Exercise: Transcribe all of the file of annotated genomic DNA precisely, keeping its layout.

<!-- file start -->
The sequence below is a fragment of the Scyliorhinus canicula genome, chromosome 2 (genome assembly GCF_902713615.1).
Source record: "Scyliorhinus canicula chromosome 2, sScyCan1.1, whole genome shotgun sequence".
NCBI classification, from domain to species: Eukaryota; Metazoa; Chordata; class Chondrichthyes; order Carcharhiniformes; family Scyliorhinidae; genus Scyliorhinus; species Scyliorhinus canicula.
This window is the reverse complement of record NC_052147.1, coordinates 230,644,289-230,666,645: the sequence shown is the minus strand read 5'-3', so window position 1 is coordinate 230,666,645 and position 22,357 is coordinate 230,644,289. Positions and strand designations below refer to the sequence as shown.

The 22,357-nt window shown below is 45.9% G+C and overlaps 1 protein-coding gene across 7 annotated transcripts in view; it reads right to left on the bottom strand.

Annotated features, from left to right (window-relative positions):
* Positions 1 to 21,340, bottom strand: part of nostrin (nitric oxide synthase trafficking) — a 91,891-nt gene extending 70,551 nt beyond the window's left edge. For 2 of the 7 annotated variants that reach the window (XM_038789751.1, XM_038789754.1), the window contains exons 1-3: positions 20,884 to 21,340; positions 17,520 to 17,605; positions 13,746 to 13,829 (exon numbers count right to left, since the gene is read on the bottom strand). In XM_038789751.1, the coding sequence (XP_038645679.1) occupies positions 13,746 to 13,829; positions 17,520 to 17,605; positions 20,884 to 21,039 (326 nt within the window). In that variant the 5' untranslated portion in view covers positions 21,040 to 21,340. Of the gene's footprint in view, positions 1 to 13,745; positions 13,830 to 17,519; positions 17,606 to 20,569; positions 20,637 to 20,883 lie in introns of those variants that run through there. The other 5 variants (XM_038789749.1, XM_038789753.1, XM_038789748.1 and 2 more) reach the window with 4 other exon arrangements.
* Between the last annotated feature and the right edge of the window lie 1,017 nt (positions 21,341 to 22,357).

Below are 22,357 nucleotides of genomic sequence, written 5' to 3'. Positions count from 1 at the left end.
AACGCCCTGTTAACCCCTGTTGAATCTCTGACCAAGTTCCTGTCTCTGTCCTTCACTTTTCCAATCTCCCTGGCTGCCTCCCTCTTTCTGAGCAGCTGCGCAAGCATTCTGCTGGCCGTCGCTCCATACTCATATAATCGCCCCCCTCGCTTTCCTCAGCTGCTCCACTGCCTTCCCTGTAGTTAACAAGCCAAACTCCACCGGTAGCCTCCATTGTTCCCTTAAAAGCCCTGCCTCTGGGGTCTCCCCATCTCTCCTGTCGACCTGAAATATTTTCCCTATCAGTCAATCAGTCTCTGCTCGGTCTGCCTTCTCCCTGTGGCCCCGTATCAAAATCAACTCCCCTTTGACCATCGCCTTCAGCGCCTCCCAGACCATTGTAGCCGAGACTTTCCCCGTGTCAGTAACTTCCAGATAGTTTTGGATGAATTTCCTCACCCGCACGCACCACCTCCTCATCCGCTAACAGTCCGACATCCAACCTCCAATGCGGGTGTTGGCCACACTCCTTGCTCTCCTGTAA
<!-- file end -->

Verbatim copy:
The sequence below is a fragment of the Scyliorhinus canicula genome, chromosome 2 (genome assembly GCF_902713615.1).
Source record: "Scyliorhinus canicula chromosome 2, sScyCan1.1, whole genome shotgun sequence".
NCBI classification, from domain to species: Eukaryota; Metazoa; Chordata; class Chondrichthyes; order Carcharhiniformes; family Scyliorhinidae; genus Scyliorhinus; species Scyliorhinus canicula.
This window is the reverse complement of record NC_052147.1, coordinates 230,644,289-230,666,645: the sequence shown is the minus strand read 5'-3', so window position 1 is coordinate 230,666,645 and position 22,357 is coordinate 230,644,289. Positions and strand designations below refer to the sequence as shown.

The 22,357-nt window shown below is 45.9% G+C and overlaps 1 protein-coding gene across 7 annotated transcripts in view; it reads right to left on the bottom strand.

Annotated features, from left to right (window-relative positions):
* Positions 1 to 21,340, bottom strand: part of nostrin (nitric oxide synthase trafficking) — a 91,891-nt gene extending 70,551 nt beyond the window's left edge. For 2 of the 7 annotated variants that reach the window (XM_038789751.1, XM_038789754.1), the window contains exons 1-3: positions 20,884 to 21,340; positions 17,520 to 17,605; positions 13,746 to 13,829 (exon numbers count right to left, since the gene is read on the bottom strand). In XM_038789751.1, the coding sequence (XP_038645679.1) occupies positions 13,746 to 13,829; positions 17,520 to 17,605; positions 20,884 to 21,039 (326 nt within the window). In that variant the 5' untranslated portion in view covers positions 21,040 to 21,340. Of the gene's footprint in view, positions 1 to 13,745; positions 13,830 to 17,519; positions 17,606 to 20,569; positions 20,637 to 20,883 lie in introns of those variants that run through there. The other 5 variants (XM_038789749.1, XM_038789753.1, XM_038789748.1 and 2 more) reach the window with 4 other exon arrangements.
* Between the last annotated feature and the right edge of the window lie 1,017 nt (positions 21,341 to 22,357).

Below are 22,357 nucleotides of genomic sequence, written 5' to 3'. Positions count from 1 at the left end.
AACGCCCTGTTAACCCCTGTTGAATCTCTGACCAAGTTCCTGTCTCTGTCCTTCACTTTTCCAATCTCCCTGGCTGCCTCCCTCTTTCTGAGCAGCTGCGCAAGCATTCTGCTGGCCGTCGCTCCATACTCATATAATCGCCCCCCTCGCTTTCCTCAGCTGCTCCACTGCCTTCCCTGTAGTTAACAAGCCAAACTCCACCGGTAGCCTCCATTGTTCCCTTAAAAGCCCTGCCTCTGGGGTCTCCCCATCTCTCCTGTCGACCTGAAATATTTTCCCTATCAGTCAATCAGTCTCTGCTCGGTCTGCCTTCTCCCTGTGGCCCCGTATCAAAATCAACTCCCCTTTGACCATCGCCTTCAGCGCCTCCCAGACCATTGTAGCCGAGACTTTCCCCGTGTCAGTAACTTCCAGATAGTTTTGGATGAATTTCCTCACCCGCACGCACCACCTCCTCATCCGCTAACAGTCCGACATCCAACCTCCAATGCGGGTGTTGGCCACACTCCTTGCTCTCCTGTAA